Basically, they showed it to Ken, and Ken said 'you've got to get this bloke in and see him'.
It all came about very matter-of-factly, and it's changed my life because now I'm making films which is a whole new world...
Stand-up is very much immediate: you go on stage, you know how you're doing... I made this film nearly a year ago and I'm going to see it for the first time tonight so it's a weird collective process, which is great for a comic who is used to working on their own. I'm learning a new career at the age of 62, which is pretty awesome really!
Were you must slicker this time, in terms of knowing how to 'hit your marks' and other such acting things...
It's very much a case of learning on the job. You're used to thinking on your feet as a stand-up; when you're in a club late at night and you're getting drunken hecklers shouting at you, you learn to think on your feet. I think that's been good stead for me going into a situation I'm not very familiar with and learning on the job; I'm able to adapt. I think comics are very good at adapting, and very good at communicating... that's why I think comics make good actors.
You continue to perform live of course. Since you starred in Daniel Blake, have you noticed your audience changing or growing in any way?
I think loads of young women will be coming to see my shows now, now they've seen the pictures of me in the lycra! No?
My profile has gone up. I'm the first to admit that if I'd gone up to Edinburgh with [his live show] I, Fillum Star before the film I probably wouldn't have got the audiences I got; I wouldn't have got the media attention that I got.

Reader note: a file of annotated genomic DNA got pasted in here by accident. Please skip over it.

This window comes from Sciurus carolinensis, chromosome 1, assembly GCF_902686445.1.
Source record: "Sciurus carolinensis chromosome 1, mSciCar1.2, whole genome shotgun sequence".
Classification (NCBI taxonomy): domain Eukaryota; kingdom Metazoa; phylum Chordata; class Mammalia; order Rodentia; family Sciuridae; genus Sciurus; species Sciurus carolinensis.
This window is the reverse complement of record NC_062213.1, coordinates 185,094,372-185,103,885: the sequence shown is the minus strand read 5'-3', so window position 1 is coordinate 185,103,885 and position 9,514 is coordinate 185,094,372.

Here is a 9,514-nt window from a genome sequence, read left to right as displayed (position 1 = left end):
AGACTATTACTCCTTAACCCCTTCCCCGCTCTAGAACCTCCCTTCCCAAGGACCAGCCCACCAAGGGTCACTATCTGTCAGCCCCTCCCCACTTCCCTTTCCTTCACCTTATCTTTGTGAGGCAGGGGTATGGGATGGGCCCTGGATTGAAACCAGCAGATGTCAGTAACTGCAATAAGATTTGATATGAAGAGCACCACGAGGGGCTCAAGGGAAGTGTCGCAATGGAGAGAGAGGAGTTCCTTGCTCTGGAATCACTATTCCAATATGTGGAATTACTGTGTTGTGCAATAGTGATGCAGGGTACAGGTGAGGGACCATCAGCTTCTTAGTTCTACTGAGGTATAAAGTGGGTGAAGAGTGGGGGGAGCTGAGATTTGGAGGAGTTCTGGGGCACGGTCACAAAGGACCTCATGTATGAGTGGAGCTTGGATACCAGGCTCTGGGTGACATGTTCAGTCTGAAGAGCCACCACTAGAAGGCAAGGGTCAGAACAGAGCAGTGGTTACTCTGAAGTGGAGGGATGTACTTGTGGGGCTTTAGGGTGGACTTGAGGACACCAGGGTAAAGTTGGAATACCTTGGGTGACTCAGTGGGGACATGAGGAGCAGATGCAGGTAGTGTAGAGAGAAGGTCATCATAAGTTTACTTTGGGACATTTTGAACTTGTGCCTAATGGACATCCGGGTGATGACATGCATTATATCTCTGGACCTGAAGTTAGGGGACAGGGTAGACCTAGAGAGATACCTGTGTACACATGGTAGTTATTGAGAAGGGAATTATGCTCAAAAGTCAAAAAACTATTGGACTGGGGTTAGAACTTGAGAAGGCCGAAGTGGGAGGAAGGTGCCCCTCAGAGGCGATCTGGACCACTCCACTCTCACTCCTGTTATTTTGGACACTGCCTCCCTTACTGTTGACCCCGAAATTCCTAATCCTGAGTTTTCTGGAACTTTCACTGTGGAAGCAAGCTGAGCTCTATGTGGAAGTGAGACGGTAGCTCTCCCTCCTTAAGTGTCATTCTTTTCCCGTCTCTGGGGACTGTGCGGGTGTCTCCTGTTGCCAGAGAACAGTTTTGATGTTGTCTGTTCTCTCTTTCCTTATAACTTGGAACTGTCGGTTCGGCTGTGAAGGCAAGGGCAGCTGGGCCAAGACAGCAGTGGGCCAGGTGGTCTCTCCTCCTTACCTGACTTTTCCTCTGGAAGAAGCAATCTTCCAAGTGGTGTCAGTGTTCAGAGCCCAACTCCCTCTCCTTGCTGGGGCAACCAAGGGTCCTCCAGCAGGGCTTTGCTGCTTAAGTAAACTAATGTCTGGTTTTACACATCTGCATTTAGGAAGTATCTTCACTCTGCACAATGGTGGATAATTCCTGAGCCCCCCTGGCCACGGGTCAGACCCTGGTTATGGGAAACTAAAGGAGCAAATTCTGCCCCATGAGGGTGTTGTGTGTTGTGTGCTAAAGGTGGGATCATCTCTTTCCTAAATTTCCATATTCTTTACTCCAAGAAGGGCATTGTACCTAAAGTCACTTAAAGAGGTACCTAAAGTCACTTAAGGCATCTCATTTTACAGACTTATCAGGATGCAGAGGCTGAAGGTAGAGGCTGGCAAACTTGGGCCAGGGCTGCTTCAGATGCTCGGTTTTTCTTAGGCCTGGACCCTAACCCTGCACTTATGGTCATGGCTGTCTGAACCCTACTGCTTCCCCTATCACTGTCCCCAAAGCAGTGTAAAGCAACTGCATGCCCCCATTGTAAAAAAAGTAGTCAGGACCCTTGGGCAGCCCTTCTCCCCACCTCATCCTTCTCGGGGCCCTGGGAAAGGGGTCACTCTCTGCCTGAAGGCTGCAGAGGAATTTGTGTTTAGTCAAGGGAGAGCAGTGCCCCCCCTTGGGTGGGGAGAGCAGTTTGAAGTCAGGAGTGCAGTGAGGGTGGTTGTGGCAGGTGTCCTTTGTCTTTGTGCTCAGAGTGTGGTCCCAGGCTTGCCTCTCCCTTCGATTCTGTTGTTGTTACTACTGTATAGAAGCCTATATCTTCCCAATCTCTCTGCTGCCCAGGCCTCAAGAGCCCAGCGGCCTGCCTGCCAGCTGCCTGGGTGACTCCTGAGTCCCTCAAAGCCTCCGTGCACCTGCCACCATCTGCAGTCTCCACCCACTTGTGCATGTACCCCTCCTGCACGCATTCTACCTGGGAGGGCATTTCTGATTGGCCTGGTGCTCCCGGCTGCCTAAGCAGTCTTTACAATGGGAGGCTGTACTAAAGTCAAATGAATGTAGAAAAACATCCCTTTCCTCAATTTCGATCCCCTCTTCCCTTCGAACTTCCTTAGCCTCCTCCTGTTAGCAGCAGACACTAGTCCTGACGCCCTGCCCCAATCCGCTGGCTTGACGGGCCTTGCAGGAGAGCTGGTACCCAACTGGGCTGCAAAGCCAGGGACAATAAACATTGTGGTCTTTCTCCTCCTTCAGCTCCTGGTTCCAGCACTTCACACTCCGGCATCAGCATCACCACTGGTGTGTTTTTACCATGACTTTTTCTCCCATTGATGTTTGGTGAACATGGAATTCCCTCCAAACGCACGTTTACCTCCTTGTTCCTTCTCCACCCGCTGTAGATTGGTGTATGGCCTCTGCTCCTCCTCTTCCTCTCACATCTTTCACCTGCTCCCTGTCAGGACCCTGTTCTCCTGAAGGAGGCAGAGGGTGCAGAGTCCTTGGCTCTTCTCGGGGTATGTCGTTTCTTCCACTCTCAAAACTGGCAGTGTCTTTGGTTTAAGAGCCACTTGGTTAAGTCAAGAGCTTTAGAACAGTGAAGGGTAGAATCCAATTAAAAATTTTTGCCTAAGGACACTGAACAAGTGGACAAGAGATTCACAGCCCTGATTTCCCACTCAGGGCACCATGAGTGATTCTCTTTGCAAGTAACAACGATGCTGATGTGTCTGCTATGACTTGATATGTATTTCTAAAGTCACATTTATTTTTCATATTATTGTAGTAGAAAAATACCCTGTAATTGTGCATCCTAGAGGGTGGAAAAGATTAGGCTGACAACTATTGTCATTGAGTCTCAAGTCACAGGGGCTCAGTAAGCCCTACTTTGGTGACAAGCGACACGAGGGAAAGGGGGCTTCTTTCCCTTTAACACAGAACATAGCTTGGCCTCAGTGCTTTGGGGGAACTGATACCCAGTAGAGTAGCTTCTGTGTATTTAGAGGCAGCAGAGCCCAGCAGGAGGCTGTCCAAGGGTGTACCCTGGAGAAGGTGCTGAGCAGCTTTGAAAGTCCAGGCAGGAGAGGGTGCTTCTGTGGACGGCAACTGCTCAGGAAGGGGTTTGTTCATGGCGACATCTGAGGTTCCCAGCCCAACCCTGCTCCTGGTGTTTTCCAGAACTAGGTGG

Not many people take chances on things, you know? If more people tried to find things themselves and experiment and see shows and comedians they haven't really heard of they can be rewarded brilliantly. It's sad people will only to see the big names who they know.
I think that's what the problem with the comedy circuit now. It's having a resurgence really because the young comics today are now using social media; they're putting all the clips of themselves on YouTube now - they realise how important it is - so you're getting a lot of young people coming to comedy clubs who have seen people's clips on YouTube.
In my day it was more sort of, you played a club and you just tried to work your way up - get a bit of telly, panel shows and if that doesn't happen for you, you're stuck working on the circuit. The circuit is great, but after a few years, with all the travelling...
What's great about the films for me is it's heightened my profile where people will now go 'oh I'll go see that guy who was in Daniel Blake'; 'oh yeah, I wouldn't mind going to see that guy that was in Walk Like A Panther' - it all helps, you know?
What's next for you Dave?
I'm doing some more stand-up. I'm doing my Edinburgh show at various art centres around about the place, and then I've got a new film which I'm starting in May which is going to be shot in Cornwall. I can't say any more about it yet, but I play a Cornish fisherman.
We're talking just before the Walk Like A Panther premiere. You must be looking forward to seeing your co-stars again?
It's such a joy working with all those people. They're all great actors - they're funny, and they're nice people. There was a lovely vibe on set and that comes from the top. Usually if you go on a set and there's a good vibe with the crew, it comes from the director, and Dan you could tell loved this script and loved making this film.
I haven't seen the film yet, I've only seen little snippets of it, so I'm looking forward to seeing it. People are about to see me 16 foot high in a blue leotard. It's going to change lives!
Walk Like A Panther is now in cinemas.